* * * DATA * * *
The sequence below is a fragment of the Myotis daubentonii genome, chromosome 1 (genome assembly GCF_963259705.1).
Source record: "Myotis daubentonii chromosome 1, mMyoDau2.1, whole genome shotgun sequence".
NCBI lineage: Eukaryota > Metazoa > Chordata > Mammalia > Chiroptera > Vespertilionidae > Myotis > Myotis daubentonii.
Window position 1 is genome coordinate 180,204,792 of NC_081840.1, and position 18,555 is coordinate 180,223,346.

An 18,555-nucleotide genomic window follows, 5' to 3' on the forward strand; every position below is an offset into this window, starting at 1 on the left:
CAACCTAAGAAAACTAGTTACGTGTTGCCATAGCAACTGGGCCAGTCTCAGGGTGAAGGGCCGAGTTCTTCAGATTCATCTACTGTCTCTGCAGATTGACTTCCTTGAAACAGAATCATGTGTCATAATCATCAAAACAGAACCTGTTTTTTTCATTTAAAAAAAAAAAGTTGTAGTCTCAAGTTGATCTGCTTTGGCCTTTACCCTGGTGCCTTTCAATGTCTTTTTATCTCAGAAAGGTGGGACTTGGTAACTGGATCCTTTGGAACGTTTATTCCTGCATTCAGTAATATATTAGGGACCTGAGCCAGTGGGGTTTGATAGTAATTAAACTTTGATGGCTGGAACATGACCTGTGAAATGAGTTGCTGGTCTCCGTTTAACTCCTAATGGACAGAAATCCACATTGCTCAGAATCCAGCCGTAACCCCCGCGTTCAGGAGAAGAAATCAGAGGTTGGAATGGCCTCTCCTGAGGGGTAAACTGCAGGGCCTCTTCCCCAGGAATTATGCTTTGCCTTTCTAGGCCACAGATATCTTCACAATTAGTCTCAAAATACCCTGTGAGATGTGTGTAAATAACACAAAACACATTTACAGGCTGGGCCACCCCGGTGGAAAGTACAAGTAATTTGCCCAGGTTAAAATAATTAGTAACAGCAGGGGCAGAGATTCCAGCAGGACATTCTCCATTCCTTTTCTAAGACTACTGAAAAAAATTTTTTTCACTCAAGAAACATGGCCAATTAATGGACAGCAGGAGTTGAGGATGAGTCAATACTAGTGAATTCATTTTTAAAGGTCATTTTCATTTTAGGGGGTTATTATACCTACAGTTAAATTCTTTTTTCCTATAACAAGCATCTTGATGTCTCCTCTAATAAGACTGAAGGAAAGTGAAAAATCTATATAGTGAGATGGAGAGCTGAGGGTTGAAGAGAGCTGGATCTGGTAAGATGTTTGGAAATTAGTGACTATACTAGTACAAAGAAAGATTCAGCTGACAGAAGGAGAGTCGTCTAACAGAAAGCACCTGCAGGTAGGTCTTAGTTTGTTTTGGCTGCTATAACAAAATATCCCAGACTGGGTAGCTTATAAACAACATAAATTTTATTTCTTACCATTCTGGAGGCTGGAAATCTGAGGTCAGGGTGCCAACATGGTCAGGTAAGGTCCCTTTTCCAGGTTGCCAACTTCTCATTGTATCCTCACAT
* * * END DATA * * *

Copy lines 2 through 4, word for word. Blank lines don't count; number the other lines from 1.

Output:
Source record: "Myotis daubentonii chromosome 1, mMyoDau2.1, whole genome shotgun sequence".
NCBI lineage: Eukaryota > Metazoa > Chordata > Mammalia > Chiroptera > Vespertilionidae > Myotis > Myotis daubentonii.
Window position 1 is genome coordinate 180,204,792 of NC_081840.1, and position 18,555 is coordinate 180,223,346.